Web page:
Davy Russell on the new-look Grand National: ‘What a race – it was fantastic’


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  • Davy Russell is a three-time champion jockey in his native Ireland and a dual winner of the Grand National with Tiger Roll. He rode 25 winners at the Cheltenham Festival before he retired in 2023.

    What a race we were treated to in this year’s Randox Grand National. There were no fallers, just four unseated jockeys, and the spectacle at the end, with so many horses coming through with a chance, was something I’ve never seen before. It was fantastic and your eye was drawn in so many directions.

    It looked as if Rachael Blackmore was going to win it again, this time on Minella Indo, because you couldn’t see Paul Townend on I Am Maximus – he was almost hidden behind her. But next thing you know he’d pulled him out and off they went.

    I Am Maximus, trained by Willie Mullins, stood out to me as the horse that would benefit most from the recent changes to the fences, the smaller field size and the standing start introduced this year, and so it proved. Paul even said afterwards that the horse made a couple of slight errors early on but he had the time and space to get his confidence back, whereas in the old Grand National you’d have struggled to do that.

    He had everything in his favour with the ground and he obviously stays, but credit too to his sire Authorized, because that’s his third Grand National win now after two with another of his offspring, Tiger Roll. He was standing in Turkey until recently, but is back in Ireland, so I expect he’ll be in high demand.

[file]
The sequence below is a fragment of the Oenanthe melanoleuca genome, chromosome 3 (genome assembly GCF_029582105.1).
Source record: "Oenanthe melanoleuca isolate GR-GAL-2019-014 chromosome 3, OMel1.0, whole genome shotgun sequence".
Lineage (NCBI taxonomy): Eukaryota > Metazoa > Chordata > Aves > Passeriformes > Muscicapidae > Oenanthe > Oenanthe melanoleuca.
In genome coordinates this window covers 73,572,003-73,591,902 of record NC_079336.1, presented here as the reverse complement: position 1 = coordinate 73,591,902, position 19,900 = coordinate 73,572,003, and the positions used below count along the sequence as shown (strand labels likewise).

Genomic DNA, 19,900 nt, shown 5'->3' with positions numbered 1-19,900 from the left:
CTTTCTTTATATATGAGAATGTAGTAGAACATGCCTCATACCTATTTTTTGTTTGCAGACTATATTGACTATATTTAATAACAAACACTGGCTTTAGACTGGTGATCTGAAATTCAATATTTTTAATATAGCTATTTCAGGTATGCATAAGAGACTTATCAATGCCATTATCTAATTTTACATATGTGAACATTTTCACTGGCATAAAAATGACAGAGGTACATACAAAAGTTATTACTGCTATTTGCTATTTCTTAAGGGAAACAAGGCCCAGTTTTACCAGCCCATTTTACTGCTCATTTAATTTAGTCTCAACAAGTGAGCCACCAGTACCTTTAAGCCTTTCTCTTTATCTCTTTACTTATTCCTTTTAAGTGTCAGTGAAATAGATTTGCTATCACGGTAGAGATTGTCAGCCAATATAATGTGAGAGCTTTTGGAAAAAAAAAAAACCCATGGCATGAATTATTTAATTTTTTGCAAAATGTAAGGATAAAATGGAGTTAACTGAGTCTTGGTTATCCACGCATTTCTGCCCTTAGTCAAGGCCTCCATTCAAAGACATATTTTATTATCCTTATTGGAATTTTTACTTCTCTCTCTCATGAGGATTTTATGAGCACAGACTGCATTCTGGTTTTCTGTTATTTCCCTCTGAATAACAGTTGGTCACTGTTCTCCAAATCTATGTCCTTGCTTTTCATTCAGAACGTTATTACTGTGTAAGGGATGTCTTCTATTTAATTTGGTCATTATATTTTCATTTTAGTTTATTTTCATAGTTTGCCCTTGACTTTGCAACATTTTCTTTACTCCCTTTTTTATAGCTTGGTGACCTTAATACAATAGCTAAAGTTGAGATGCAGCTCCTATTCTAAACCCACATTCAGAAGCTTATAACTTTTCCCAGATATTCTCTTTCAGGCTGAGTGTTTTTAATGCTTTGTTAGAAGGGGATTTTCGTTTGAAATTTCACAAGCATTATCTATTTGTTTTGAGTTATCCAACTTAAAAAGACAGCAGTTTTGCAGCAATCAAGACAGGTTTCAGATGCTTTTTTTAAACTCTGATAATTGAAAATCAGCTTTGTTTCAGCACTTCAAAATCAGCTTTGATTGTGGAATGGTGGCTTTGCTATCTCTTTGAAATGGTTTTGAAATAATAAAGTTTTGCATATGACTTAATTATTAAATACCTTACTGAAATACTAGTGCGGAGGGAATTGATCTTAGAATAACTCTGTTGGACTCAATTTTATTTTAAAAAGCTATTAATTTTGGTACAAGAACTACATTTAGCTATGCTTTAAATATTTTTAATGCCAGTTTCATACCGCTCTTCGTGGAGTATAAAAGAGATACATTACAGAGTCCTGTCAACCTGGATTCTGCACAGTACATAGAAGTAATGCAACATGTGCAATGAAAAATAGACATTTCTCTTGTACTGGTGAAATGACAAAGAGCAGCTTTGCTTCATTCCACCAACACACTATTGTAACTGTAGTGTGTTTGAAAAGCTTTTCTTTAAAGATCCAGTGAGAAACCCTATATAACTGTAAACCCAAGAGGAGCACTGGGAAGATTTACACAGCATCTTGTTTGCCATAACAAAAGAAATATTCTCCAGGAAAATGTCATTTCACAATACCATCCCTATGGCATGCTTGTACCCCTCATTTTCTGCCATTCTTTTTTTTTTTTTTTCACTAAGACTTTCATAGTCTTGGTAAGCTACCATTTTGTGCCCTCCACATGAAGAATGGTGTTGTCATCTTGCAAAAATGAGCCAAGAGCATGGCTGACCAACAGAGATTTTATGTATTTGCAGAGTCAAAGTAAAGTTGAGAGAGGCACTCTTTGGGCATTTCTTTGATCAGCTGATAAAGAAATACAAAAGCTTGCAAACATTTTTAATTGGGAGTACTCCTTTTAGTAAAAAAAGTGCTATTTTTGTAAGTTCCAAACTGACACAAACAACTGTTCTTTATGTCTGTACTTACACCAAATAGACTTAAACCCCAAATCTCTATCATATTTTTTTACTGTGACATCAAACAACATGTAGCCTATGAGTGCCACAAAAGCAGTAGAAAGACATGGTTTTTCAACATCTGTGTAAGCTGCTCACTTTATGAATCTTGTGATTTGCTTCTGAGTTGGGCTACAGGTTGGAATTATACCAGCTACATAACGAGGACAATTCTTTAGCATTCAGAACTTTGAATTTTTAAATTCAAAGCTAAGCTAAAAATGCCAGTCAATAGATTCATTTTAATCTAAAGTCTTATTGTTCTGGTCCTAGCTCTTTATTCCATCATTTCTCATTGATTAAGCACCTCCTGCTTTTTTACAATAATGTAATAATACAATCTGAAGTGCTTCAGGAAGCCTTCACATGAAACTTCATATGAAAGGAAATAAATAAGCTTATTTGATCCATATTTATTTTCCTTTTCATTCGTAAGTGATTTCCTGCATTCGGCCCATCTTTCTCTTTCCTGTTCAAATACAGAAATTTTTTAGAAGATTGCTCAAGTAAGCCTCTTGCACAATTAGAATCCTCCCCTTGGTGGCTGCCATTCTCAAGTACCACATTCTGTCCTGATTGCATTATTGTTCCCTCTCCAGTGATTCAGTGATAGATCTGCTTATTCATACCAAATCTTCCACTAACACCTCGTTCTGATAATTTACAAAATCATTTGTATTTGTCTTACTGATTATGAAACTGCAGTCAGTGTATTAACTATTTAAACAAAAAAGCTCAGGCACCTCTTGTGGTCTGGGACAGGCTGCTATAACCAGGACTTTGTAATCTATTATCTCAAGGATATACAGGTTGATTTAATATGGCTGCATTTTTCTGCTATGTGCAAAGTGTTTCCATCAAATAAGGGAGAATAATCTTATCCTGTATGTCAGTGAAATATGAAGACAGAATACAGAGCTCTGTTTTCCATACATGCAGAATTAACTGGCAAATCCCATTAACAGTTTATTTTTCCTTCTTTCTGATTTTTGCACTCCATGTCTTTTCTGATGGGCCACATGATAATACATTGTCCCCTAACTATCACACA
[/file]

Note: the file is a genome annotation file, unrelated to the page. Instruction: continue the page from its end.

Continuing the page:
It was clear to see a high class of horse running in the race this year and the second (Delta Work), third (Minella Indo) and fourth (Galvin) were all placed in Gold Cups. The winner looks like he could go down the Gold Cup route next year. It would be a hell of a race if he does.

    The cross-country race comes in for a bit of stick – not from me, I love it – but those three horses have also been cross-country contenders, proving its worth.

    Of course, there’s been plenty of chat in the aftermath about the race being diluted and not the test it used to be, but you’re never going to please all the people all the time. Race organisers were in a no-win situation, but reacted positively and constructively to all the negative press from which they’ve come under fire over the past couple of years.

    A feisty Tiger Roll

    The legends parade started the day on a high – all the past winners looked healthy and well – but especially my former partner Tiger Roll, judging by the number of bucks he threw in! It’s always great to see these fantastic horses and it puts the whole day into perspective.

    It was a marvellous meeting in general, the atmosphere was good and one of the best performances came from the Gordon Elliott-trained Brighterdaysahead with Jack Kennedy on board – she was very impressive. Her dam, Matnie, is amazing. She’s produced several Grade One winners in this filly, Caldwell Potter – who sadly missed Aintree this year – Mighty Potter, Indiana Jones and French Dynamite. Brighterdaysahead has always been very good, but green and backward and hard to get into gear, getting beaten at Cheltenham. But it was a mighty performance at Aintree.

    The talking point coming out of the race is Willie Mullins going to the front in the British trainers’ championship – the last jumps trainer to achieve that was Vincent O’Brien 70 years ago, so what an unbelievable achievement that would be if he pulls that off. The next couple of weeks are going to be exciting.

    ● What do you think of the new-look Grand National and this year’s race? Let us know at hhletters@futurenet.com, including your name, nearest town and country, for the chance for your letter to appear in a forthcoming issue of the magazine

    • This exclusive column will also be available to read in Horse & Hound magazine, on sale Thursday 18 April

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